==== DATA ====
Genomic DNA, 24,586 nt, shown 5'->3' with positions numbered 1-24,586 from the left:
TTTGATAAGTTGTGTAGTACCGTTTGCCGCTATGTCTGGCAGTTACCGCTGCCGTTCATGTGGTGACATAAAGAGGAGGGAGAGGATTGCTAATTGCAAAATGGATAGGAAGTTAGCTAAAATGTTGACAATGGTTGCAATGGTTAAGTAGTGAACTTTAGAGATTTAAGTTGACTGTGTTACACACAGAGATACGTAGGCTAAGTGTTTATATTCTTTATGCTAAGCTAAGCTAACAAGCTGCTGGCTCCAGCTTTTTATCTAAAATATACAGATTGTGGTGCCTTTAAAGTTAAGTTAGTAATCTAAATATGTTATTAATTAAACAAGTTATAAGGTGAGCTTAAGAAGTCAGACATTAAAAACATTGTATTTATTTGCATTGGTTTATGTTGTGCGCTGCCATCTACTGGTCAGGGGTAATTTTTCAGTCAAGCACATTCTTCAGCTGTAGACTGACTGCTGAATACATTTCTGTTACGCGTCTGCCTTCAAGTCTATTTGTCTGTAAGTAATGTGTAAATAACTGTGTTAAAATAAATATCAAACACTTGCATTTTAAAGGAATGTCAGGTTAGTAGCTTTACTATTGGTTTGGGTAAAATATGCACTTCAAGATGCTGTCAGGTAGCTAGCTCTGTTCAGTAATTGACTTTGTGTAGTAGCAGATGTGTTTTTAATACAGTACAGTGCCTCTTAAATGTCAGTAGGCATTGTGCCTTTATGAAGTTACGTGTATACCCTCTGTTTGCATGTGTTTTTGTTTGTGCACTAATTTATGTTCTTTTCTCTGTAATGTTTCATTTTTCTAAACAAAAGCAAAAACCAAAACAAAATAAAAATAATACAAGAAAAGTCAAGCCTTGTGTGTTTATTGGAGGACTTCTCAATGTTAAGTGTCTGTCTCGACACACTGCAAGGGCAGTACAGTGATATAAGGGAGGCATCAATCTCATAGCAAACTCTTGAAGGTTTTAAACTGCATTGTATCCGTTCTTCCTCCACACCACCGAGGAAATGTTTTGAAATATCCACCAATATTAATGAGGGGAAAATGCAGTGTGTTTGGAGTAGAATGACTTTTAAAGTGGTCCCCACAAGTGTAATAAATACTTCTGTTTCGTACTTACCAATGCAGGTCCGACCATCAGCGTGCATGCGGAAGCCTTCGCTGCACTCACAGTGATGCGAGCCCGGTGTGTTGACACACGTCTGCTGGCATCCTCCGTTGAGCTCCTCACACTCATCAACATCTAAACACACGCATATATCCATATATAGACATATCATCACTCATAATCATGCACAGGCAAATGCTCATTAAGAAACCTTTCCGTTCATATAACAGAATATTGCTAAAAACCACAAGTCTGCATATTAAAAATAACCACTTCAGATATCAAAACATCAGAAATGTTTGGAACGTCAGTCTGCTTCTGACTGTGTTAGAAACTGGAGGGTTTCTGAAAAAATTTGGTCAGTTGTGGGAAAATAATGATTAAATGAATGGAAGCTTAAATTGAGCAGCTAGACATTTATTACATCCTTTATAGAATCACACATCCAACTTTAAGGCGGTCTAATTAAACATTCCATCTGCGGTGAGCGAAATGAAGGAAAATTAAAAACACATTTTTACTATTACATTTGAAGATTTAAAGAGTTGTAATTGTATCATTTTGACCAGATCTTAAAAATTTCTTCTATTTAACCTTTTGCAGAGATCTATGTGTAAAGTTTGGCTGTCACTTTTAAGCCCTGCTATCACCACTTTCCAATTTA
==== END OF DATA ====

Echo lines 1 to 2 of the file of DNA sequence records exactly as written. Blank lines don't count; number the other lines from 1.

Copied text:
Genomic DNA, 24,586 nt, shown 5'->3' with positions numbered 1-24,586 from the left:
TTTGATAAGTTGTGTAGTACCGTTTGCCGCTATGTCTGGCAGTTACCGCTGCCGTTCATGTGGTGACATAAAGAGGAGGGAGAGGATTGCTAATTGCAAAATGGATAGGAAGTTAGCTAAAATGTTGACAATGGTTGCAATGGTTAAGTAGTGAACTTTAGAGATTTAAGTTGACTGTGTTACACACAGAGATACGTAGGCTAAGTGTTTATATTCTTTATGCTAAGCTAAGCTAACAAGCTGCTGGCTCCAGCTTTTTATCTAAAATATACAGATTGTGGTGCCTTTAAAGTTAAGTTAGTAATCTAAATATGTTATTAATTAAACAAGTTATAAGGTGAGCTTAAGAAGTCAGACATTAAAAACATTGTATTTATTTGCATTGGTTTATGTTGTGCGCTGCCATCTACTGGTCAGGGGTAATTTTTCAGTCAAGCACATTCTTCAGCTGTAGACTGACTGCTGAATACATTTCTGTTACGCGTCTGCCTTCAAGTCTATTTGTCTGTAAGTAATGTGTAAATAACTGTGTTAAAATAAATATCAAACACTTGCATTTTAAAGGAATGTCAGGTTAGTAGCTTTACTATTGGTTTGGGTAAAATATGCACTTCAAGATGCTGTCAGGTAGCTAGCTCTGTTCAGTAATTGACTTTGTGTAGTAGCAGATGTGTTTTTAATACAGTACAGTGCCTCTTAAATGTCAGTAGGCATTGTGCCTTTATGAAGTTACGTGTATACCCTCTGTTTGCATGTGTTTTTGTTTGTGCACTAATTTATGTTCTTTTCTCTGTAATGTTTCATTTTTCTAAACAAAAGCAAAAACCAAAACAAAATAAAAATAATACAAGAAAAGTCAAGCCTTGTGTGTTTATTGGAGGACTTCTCAATGTTAAGTGTCTGTCTCGACACACTGCAAGGGCAGTACAGTGATATAAGGGAGGCATCAATCTCATAGCAAACTCTTGAAGGTTTTAAACTGCATTGTATCCGTTCTTCCTCCACACCACCGAGGAAATGTTTTGAAATATCCACCAATATTAATGAGGGGAAAATGCAGTGTGTTTGGAGTAGAATGACTTTTAAAGTGGTCCCCACAAGTGTAATAAATACTTCTGTTTCGTACTTACCAATGCAGGTCCGACCATCAGCGTGCATGCGGAAGCCTTCGCTGCACTCACAGTGATGCGAGCCCGGTGTGTTGACACACGTCTGCTGGCATCCTCCGTTGAGCTCCTCACACTCATCAACATCTAAACACACGCATATATCCATATATAGACATATCATCACTCATAATCATGCACAGGCAAATGCTCATTAAGAAACCTTTCCGTTCATATAACAGAATATTGCTAAAAACCACAAGTCTGCATATTAAAAATAACCACTTCAGATATCAAAACATCAGAAATGTTTGGAACGTCAGTCTGCTTCTGACTGTGTTAGAAACTGGAGGGTTTCTGAAAAAATTTGGTCAGTTGTGGGAAAATAATGATTAAATGAATGGAAGCTTAAATTGAGCAGCTAGACATTTATTACATCCTTTATAGAATCACACATCCAACTTTAAGGCGGTCTAATTAAACATTCCATCTGCGGTGAGCGAAATGAAGGAAAATTAAAAACACATTTTTACTATTACATTTGAAGATTTAAAGAGTTGTAATTGTATCATTTTGACCAGATCTTAAAAATTTCTTCTATTTAACCTTTTGCAGAGATCTATGTGTAAAGTTTGGCTGTCACTTTTAAGCCCTGCTATCACCACTTTCCAATTTA